Concept. Sometimes we have difficulty using a particular representational system (RS) to generate a particular resource. At such times, we may first need to start with our favorite RS, with which we have plenty of skill, and oi'erlap to the weaker system. In doing this we learn to develop a less favored RS.
A public speaker or presenter can engage in submodality overlapping by simply using all of the RS, ¿ind alternate between them. (Great literature that uses ¿ill of the systems, and which alternates using one to begin and then another, provides the same p¿\tte^n. The Judeo-Christian scriptures provide a great example of this.) This pattern follows the general pattern of "pace, pace, lead."
1. Identify targeted modality. Perhaps someone does not make internal pictures very well or to his or her satisfaction, yet would like to develop the ability to relax by visualizing peaceful scenes and/or do other meditative processes.
2. Begin with favored re\nesenlational system. If auditory: "...and imagine listening to the sound of the wind rustling in the leaves of a tree on a fall day, and you can hear that wind blowing ever so gently..." If kinesthetic, "...feel the gentle air blowing in the trees and hear it rustle and begin to catch a vague glimpse of the tree limbs moving "
3. Then overlap to the nciv modality. "And as you can hear these tilings you can begin to see the brown and red and yellow leaves blowing off the trees "
#39 The Threshold Pattern or Compulsion Blowout
Concept. Sometimes a way of thinking-and-feeling that doesn't serve us well continues to work simply because (at some level) we still believe it will if we just work at it long and hard enough. So we stay in dysfunctional relationships, patterns, organizations, etc.
Yet patterns of thinking, emoting, talking, and behaving can "threshold." They can accumulate over time to the point that one has an internal sense of "Enough!" "No more!" We can experience "the last strawr" phenomenon about things. When we do, suddenly we find ourselves "going over the top." Then "something snaps" in a sudden and irrevocable way, just as, if we bend a piece of metal back and forth, back and forth, eventually it reaches ¿in internal "threshold." Then it snaps. At that point, something "breaks" and, like Humpty-Dumpty, we can't put it back to its previous state.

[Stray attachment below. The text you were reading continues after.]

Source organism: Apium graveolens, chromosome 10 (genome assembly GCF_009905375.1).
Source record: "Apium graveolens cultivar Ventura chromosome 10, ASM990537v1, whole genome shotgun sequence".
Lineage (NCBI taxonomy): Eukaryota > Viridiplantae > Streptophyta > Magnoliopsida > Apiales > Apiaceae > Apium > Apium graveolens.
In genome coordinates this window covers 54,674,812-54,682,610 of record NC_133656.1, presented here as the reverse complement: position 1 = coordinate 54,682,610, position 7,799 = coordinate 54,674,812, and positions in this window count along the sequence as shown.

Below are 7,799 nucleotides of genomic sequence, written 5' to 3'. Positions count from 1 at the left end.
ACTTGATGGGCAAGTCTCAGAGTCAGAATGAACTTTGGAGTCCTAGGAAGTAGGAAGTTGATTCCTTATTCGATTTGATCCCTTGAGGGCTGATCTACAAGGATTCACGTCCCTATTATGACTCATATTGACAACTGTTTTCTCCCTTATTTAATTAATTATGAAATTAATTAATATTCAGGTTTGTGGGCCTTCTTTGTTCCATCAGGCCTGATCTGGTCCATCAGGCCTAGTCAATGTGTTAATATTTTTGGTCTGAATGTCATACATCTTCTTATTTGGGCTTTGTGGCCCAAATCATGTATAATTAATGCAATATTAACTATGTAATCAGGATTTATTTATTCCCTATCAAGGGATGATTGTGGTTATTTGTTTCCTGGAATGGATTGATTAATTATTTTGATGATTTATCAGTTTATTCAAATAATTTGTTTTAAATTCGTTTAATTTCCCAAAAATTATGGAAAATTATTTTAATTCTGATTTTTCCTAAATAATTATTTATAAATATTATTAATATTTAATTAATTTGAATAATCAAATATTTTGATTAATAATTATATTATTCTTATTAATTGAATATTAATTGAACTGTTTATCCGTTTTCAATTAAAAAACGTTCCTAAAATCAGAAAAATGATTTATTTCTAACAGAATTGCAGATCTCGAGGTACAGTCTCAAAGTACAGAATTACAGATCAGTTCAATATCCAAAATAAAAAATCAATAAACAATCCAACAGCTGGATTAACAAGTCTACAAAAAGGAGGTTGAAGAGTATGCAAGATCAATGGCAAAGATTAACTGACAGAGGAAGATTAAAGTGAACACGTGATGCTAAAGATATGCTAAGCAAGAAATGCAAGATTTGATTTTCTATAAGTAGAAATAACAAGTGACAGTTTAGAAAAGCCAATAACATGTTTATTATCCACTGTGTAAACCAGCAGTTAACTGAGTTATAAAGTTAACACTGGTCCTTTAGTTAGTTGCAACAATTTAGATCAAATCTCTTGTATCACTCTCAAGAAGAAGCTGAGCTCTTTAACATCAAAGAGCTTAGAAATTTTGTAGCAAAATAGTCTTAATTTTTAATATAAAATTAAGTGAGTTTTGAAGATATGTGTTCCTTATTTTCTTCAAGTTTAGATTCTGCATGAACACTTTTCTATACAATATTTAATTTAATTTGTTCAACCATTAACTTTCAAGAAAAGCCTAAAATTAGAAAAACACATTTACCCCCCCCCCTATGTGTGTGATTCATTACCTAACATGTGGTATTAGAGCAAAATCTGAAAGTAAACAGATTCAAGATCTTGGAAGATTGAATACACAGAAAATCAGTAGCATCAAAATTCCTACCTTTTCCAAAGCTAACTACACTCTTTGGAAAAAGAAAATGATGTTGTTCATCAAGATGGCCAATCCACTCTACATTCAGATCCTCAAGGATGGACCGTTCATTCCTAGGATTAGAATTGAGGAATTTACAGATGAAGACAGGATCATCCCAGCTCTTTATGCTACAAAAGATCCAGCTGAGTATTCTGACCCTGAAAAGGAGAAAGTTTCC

Sometimes a person will hit threshold with a habit pattern such as smoking, drinking, cussing, putting up with a mate, enduring a job, etc. Then something snaps. Therefore, the old pattern cannot cohere in that person's life. They can't stand even the smell of a cigarette. The taste of alcohol no longer holds any appeal. The thought of a particular person repulses them! They've hit threshold. Source: Andreas and Andreas (1987).
1. Identify your compulsion state. What do you feel compulsive about? What do you obsess about mentally, emotionally, and behaviorally? Identify the problem.
2. Identify a non-compulsion state. Think about something similar to the compulsion, but unlike it in the sense that you don't become obsessive-compulsive about it. For instance you may feel compelled about pistachios but not about peanuts, about ice cream, but not about yogurt.
3. Run a contrastivt? analysis. Compare the differences between these two items in terms of their driving submodalities. I Tow do you code the thing you feel compulsive about? How do you code the similar thing about which you do not feel compulsive?
4. Blow it out. Take the quality of the representation (the submodality) that drives the compulsion (size, closeness, color, etc.) and make it more and more so (bigger and bigger, closer and closer, brighter and brighter, etc.) until you blow it out! Exaggerate it until the experience cannot exist in that form.
When you do this, expect that the feelings of compulsion will increase at first, and will get stronger and stronger...then ¿is it thresholds, it will pop, snap, blow out, etc.
5. Test. Think about the item. How do you feel? Is the item blown out?
6. Ratchet the experience. An alternative method for getting an experience to threshold involves ratcheting it like you would a car jack, making it go higher and higher. Take the experience and the driving submodality qualities that pump it up and ratchet it again and again. Do so repeatedly until you get it beyond threshold. Then pause for a few minutes and lest.
7. Swish to a new resourceful you. After you have changed the compulsion, invite the person to think of the "you" for whom these contexts offer no problem. Then use the Swish pattern (# 24) to move from the old cues that triggered compulsion to the new states of resourcefulness.
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HYPNOTISM is by no means a new art. True, it has been developed into a science in comparatively recent years. But the principles of thought control have been used for thousands of years in India, ancient Egypt, among the Persians, Chinese and in many other ancient lands. Learn more within this guide.